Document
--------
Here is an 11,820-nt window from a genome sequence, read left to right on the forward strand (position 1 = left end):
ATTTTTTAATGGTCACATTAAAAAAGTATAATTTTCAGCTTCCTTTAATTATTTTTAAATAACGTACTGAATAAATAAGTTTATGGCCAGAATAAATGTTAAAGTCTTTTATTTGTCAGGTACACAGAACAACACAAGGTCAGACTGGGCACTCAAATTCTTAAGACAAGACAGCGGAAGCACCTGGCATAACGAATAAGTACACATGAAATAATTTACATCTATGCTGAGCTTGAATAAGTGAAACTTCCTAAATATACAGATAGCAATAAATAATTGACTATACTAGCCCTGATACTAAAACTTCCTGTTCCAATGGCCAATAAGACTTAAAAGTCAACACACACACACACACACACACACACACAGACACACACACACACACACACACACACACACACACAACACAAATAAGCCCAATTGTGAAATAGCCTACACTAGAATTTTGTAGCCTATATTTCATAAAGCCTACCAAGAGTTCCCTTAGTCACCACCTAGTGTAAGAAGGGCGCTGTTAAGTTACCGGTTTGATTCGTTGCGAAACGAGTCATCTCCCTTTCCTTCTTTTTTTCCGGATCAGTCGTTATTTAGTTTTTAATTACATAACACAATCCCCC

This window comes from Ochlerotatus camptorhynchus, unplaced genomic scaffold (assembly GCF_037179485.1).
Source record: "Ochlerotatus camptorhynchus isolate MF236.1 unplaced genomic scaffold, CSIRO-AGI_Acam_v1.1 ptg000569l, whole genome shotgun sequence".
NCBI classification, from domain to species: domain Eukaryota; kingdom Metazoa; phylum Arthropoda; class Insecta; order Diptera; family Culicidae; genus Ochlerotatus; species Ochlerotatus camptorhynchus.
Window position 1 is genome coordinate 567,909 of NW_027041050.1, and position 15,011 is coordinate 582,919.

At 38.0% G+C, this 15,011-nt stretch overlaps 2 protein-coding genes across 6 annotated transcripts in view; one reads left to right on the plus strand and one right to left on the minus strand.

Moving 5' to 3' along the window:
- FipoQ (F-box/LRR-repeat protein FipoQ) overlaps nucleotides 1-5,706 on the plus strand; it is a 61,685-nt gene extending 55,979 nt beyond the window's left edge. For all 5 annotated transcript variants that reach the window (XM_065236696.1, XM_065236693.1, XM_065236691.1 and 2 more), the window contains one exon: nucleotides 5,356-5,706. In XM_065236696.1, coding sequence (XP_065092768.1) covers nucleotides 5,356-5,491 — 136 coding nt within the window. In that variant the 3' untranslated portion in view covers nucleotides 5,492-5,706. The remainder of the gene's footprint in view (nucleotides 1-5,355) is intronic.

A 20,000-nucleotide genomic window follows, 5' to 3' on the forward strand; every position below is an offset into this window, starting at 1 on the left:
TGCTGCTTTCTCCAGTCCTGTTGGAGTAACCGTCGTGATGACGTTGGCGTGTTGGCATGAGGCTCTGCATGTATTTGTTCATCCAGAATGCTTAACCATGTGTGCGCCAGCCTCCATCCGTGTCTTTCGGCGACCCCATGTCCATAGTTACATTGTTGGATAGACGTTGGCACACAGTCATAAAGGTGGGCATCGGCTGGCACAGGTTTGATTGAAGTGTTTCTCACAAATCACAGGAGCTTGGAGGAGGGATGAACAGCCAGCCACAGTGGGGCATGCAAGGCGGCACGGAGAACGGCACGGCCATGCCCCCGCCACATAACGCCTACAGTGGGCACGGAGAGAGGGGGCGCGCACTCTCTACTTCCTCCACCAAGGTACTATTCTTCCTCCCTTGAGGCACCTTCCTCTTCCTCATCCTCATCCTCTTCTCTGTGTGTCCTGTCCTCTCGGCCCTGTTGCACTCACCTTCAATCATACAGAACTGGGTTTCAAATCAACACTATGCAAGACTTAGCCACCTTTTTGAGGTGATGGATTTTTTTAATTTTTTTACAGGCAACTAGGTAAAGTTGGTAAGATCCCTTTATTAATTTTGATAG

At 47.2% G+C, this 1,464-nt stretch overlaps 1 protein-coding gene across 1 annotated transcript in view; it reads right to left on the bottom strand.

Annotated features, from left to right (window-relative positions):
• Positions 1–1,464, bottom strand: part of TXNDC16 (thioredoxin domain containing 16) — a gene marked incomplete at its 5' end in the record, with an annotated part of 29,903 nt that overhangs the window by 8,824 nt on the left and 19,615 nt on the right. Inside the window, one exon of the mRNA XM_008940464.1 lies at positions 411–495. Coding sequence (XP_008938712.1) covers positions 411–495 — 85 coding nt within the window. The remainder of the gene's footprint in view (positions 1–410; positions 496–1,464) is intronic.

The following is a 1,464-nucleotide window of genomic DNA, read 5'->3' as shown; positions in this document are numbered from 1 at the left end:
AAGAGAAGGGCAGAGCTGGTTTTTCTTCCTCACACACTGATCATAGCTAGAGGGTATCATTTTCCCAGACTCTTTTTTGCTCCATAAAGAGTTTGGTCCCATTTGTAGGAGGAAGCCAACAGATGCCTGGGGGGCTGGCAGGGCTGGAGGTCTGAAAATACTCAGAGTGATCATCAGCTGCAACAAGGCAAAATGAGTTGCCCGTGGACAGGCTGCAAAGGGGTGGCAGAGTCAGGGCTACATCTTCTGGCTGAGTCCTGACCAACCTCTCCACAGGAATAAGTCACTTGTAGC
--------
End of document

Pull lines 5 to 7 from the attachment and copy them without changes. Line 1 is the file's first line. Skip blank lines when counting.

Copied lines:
NCBI classification, from domain to species: domain Eukaryota; kingdom Metazoa; phylum Arthropoda; class Insecta; order Diptera; family Culicidae; genus Ochlerotatus; species Ochlerotatus camptorhynchus.
Window position 1 is genome coordinate 567,909 of NW_027041050.1, and position 15,011 is coordinate 582,919.

At 38.0% G+C, this 15,011-nt stretch overlaps 2 protein-coding genes across 6 annotated transcripts in view; one reads left to right on the plus strand and one right to left on the minus strand.